Saturday, October 25, 2014

Olaf Head Tutorial

I like warm hugs
The mouth shape left uncovered
and already starting the duct
No self-respecting Elsa would not be accompanied by her snowy creation, Olaf.  I whipped this up in two evenings, and it would have been quicker if the papier mache did not need to dry.  I started with a balloon, drew what I thought the mouth should look like, and then covered it with one layer of paper mache.  If this was meant to last, and if I had more time, I would recommend more coats, but I was under a time crunch.  After that dried, I put a layer of duct tape over it.  Then I hot glued some cotton batting where Olaf's cheeks and his head bulge were, and covered those with duct tape as well.  That approximated his head shape close enough.  I covered this with white felt, stapled and hot glued into place.  The nose is a cone of orange construction paper hot glued on, his "hair" is pipe cleaners, and I used puffy fabric paint to his eyes and eyebrows.  Astute Frozenites will notice that he is missing his teeth (tooth?).  Don't care.  Good enough.  Many smiles from the kids yesterday.
After I covered both cheeks and the
 head bulge,I felt his head could
use even more of a bulge.
Right cheek covered in
duct tape, first head bulge
applied, and left cheek still
 uncovered by duct tape


Sunday, October 19, 2014

My First Dollhouse's Homemade Details

This post is primarily for my niece, Nora, although, it is also for me.  For me, because most of these things were made so long ago, and left at my parents, and forgotten.  So when my mother brought these items out, and I saw them again for the first time in over 30 years, I couldn't even relate to that girl about to become a woman who had this creativity and free-time to produce such wonderful things.  Since then I've gotten three college degrees, had two careers after my initial working life as a secretary, been engaged, been married, and finally, had a daughter.  It seems so far in the past, this other, leisurely life. 

The book set was a purchased set of wood with printed covers
glued on.  Some of the covers became detached, so I bound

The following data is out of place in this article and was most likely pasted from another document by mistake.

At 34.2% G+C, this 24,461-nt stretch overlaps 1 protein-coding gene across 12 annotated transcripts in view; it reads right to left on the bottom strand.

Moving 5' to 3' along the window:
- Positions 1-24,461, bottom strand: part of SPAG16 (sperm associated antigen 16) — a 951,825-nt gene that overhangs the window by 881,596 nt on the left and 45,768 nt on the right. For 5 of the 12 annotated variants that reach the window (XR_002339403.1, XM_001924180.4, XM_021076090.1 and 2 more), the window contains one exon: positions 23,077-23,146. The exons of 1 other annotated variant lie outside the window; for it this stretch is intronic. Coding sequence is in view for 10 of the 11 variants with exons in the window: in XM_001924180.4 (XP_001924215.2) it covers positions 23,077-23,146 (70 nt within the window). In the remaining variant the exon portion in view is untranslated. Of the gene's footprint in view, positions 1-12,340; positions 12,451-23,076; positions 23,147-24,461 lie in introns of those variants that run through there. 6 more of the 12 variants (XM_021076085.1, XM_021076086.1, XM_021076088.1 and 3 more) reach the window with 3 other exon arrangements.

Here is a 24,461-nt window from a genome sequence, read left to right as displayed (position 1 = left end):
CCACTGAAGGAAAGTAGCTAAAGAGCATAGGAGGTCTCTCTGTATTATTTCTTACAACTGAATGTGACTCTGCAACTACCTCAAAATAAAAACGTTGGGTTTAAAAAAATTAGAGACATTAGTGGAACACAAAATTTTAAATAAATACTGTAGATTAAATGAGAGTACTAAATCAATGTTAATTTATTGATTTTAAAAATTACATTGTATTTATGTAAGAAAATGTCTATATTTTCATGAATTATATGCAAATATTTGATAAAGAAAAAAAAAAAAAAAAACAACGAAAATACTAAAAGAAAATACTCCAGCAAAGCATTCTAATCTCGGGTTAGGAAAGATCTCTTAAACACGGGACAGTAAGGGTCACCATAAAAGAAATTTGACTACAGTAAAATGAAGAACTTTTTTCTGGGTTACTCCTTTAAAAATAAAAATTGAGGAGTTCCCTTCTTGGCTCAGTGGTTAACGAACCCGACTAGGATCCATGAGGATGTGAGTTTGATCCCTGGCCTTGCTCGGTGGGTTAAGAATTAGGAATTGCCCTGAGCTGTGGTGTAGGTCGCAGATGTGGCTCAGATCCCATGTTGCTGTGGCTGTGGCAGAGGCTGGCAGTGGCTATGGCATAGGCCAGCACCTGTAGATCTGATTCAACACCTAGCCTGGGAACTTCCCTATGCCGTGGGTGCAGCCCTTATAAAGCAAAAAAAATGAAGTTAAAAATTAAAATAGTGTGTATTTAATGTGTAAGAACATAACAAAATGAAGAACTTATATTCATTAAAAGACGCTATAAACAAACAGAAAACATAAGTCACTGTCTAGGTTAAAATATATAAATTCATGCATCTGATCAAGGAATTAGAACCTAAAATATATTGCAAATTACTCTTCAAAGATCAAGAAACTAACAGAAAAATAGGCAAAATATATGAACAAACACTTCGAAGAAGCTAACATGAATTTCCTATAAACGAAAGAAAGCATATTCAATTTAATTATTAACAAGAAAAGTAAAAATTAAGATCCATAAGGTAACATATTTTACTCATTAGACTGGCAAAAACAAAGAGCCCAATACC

pages together to make a "working" book.  This one was called
"My Biography"
Here are some of the details that survived.  I remember I had made bread from actual kitchen ingredients with an edible glaze, and food from a recipe I memorized from the Mr. Roger's Show; none of that survived.  I had also made miniature pictures cut from a picture of a picture (this was before anyone had computers and printers).  I guess this is what children did before video games: explored their interests!
Armed with a Bic, I meticulously documented the story of
Dr. Doolittle (the male occupant) and Sunshine Family
daughter (the female) a la Laura Ingalls Wilder's "Farmer Boy"
My baby sister found the unfinished text
 and  decided to "help", marrying off the
 couple and giving them a "cild" in
just over a page.

Tiny carrot and celery, along with jam
jars from a picnic set purchased at
A tiny shelf with plants made from
quilling paper

Another plant from quilling paper

A wreath made from arbor vitea dried
buds, a hersey bar, a birthday candle
cut to size with a bead holder, and
a wooden spoon carved from a popsicle
Plant from quilling paper,
in a macrame planter, held
up with a pearl-headed pin
Another view

Elsa Costume Part 4 - Complete!


 Well, I finished it, and with weeks to spare.  The good news is that it will be much harder to steal than the Kitty head.  For info on how I made it, find the three prior posts.  She loves it, and I'm fairly happy with it.  We will do her hair and makeup on the days she will wear it.  Let it go, let it go!


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